Big Money Pours Millions Into Ballot Initiative Battles
2016 is shaping up to be a big year for ballot initiatives.
Political groups have already raised more than $125 million so far to get issues directly before voters, a Bloomberg analysis of state campaign finance data shows. That's a 74 percent increase from what was raised for initiatives at the same point in the 2014 election cycle.
Ballot measures allow groups to get a popular vote on specific policy measures rather than go through the arduous process of lobbying state legislators to take action, which often involves some form of compromise with members of the opposing party. According to Ballotpedia, which tracks federal, state and local elections, there are about 817 proposed measures this year, up from 616 in 2014 and 566 in 2012.
Part of the surge comes from the dismal voter turnout in 2014, said Josh Altic, a project director at Ballotpedia. To get a measure on the ballot, states require petitioners to gather a certain number of signatories, typically determined by voter participation in the previous election. According to the United States Election Project, turnout in 2014 was the worst in 70 years for a midterm, making the number of signatures required for 2016 ballot initiatives considerably lower.
The number of signatures required dropped by 46 percent in Nevada from the last election cycle, by 28 percent in California and by 21 in Ohio.
"Low turnout in 2014 has led to just about everyone proposing a ballot initiative," Altic said. "A lot of state governments have been moving toward the Republican side, and you see initiatives moving to the left."
In Maine and Nevada, gun safety measures will be on the ballot. Voters will also be able to raise the minimum wage in Arizona, California and Maine. In Oklahoma, proposed initiatives include marijuana legalization, an increase in education funding, and even a measure to make it easier to advance ballot initiatives.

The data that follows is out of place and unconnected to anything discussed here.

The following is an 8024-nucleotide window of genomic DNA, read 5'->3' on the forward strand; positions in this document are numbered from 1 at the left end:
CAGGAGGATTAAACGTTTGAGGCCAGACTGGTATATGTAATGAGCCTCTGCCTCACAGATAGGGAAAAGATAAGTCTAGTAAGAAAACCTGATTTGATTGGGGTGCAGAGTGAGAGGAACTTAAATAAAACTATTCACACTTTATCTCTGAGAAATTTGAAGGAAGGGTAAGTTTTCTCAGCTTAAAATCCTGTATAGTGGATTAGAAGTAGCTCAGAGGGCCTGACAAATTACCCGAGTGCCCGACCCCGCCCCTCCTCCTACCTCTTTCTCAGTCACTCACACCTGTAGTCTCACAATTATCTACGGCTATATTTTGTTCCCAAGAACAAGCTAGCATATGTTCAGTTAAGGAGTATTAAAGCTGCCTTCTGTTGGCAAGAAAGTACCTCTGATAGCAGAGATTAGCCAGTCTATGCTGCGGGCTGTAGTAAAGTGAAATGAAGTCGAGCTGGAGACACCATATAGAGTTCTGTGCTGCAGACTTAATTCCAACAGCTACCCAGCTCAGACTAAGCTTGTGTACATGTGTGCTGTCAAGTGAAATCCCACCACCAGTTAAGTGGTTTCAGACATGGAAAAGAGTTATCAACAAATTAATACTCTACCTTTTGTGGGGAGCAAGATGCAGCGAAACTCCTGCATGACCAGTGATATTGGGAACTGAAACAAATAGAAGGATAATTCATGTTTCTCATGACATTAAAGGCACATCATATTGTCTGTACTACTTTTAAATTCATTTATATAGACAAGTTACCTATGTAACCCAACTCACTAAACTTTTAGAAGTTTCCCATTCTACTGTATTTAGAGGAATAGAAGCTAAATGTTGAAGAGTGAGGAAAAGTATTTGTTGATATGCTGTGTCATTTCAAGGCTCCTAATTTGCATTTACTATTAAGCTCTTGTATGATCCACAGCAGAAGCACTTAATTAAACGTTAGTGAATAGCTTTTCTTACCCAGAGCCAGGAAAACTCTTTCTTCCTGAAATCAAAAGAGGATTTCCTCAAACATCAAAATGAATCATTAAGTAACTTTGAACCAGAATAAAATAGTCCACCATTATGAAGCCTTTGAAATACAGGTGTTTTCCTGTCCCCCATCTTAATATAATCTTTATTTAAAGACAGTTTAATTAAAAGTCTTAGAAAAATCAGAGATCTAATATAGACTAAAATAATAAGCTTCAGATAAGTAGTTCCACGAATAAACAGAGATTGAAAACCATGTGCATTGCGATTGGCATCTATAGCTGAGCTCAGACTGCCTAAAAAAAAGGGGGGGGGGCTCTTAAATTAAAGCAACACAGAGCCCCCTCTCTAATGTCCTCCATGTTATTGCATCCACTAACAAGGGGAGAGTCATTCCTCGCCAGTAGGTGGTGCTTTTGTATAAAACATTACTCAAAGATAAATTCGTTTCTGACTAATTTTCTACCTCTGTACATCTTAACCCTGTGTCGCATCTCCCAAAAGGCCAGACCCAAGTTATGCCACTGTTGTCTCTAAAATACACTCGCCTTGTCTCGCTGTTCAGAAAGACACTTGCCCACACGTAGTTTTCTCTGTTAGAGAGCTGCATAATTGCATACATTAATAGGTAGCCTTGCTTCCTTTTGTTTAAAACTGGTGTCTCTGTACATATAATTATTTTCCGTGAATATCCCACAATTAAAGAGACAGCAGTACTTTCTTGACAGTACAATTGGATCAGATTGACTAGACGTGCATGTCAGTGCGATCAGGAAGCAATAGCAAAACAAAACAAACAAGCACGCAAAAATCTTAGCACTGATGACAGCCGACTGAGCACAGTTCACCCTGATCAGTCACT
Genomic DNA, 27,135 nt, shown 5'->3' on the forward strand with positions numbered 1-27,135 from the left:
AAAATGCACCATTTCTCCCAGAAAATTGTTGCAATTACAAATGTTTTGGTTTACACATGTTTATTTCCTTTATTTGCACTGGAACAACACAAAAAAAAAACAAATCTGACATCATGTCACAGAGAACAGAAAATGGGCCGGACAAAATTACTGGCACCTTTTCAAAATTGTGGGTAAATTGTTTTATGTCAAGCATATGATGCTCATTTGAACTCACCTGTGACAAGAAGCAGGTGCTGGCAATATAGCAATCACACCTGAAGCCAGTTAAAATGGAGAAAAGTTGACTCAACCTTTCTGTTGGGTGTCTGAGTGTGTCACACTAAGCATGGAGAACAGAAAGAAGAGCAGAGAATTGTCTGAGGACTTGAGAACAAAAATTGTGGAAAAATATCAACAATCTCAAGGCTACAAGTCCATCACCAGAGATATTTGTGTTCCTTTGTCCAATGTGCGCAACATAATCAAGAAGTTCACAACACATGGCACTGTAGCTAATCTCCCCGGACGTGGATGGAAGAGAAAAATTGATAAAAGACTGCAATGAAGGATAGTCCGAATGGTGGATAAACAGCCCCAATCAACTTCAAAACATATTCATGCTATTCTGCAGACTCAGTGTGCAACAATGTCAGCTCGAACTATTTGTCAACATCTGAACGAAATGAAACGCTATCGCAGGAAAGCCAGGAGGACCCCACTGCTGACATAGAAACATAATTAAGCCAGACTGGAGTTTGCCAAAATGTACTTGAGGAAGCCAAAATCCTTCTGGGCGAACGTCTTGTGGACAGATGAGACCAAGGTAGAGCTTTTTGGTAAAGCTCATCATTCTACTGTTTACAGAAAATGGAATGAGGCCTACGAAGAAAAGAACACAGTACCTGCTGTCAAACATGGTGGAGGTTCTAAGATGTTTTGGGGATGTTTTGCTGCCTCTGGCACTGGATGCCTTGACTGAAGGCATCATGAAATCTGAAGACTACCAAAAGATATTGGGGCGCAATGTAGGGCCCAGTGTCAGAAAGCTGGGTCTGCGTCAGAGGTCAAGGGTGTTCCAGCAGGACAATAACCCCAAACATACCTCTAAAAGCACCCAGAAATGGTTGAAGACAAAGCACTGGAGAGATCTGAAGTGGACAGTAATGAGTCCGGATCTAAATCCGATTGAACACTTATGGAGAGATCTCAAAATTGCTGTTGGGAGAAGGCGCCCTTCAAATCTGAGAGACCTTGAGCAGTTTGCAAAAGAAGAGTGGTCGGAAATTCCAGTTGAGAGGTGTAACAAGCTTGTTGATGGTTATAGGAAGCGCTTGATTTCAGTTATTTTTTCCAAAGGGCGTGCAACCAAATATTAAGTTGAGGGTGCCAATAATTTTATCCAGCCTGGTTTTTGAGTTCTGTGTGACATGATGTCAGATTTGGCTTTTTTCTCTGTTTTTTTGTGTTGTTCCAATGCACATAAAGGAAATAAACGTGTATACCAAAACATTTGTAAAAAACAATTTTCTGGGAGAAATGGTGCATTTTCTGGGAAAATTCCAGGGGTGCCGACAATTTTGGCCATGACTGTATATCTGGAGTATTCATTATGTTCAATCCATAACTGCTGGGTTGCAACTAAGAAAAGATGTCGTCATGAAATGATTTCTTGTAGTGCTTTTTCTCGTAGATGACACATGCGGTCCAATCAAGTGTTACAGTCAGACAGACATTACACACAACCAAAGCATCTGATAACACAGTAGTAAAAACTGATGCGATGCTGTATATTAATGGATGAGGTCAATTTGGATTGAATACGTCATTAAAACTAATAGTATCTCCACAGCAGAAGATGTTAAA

Gathering the requisite signatures is still expensive. According to Shaun Bowler, a political science professor University of California Riverside, the cost amounts to between $2 and $5 for each signature in California. That adds up: the state requires as many as 585,000 signatures to put initiatives on the ballot that would amend its constitution and 366,000 for those that would change a statute.
"If you've got 2 million bucks, you can get anything on the ballot," Bowler said.
The Los Angeles-based AIDS Healthcare Foundation, a global organization with a $1.3 billion budget, is the sole sponsor of a pair of initiatives, one that would cap the price that state agencies pay for prescription drugs and another that would require performers in adult films to use condoms. The group has contributed $5.9 million to the efforts. On the other side, a group called Californians Against the Misleading RX Measure, funded entirely by pharmaceutical firms, has raised $39 million to defeat the prescription drug initiative.
In South Dakota, which already has ten questions on the ballot—the most of any state so far—Select Management Resources LLC, parent of the lender Loan Max, has spent $455,000 to promote a constitutional amendment that would take away the state legislature's ability to cap the amount of interest a lender could charge.
In Massachusetts, the Service Employees International Union contributed $510,000 for a measure that would regulate insurance payments to a handful of high-tech hospitals. In California, the union is spending $3 million to cap the pay of hospital CEOs.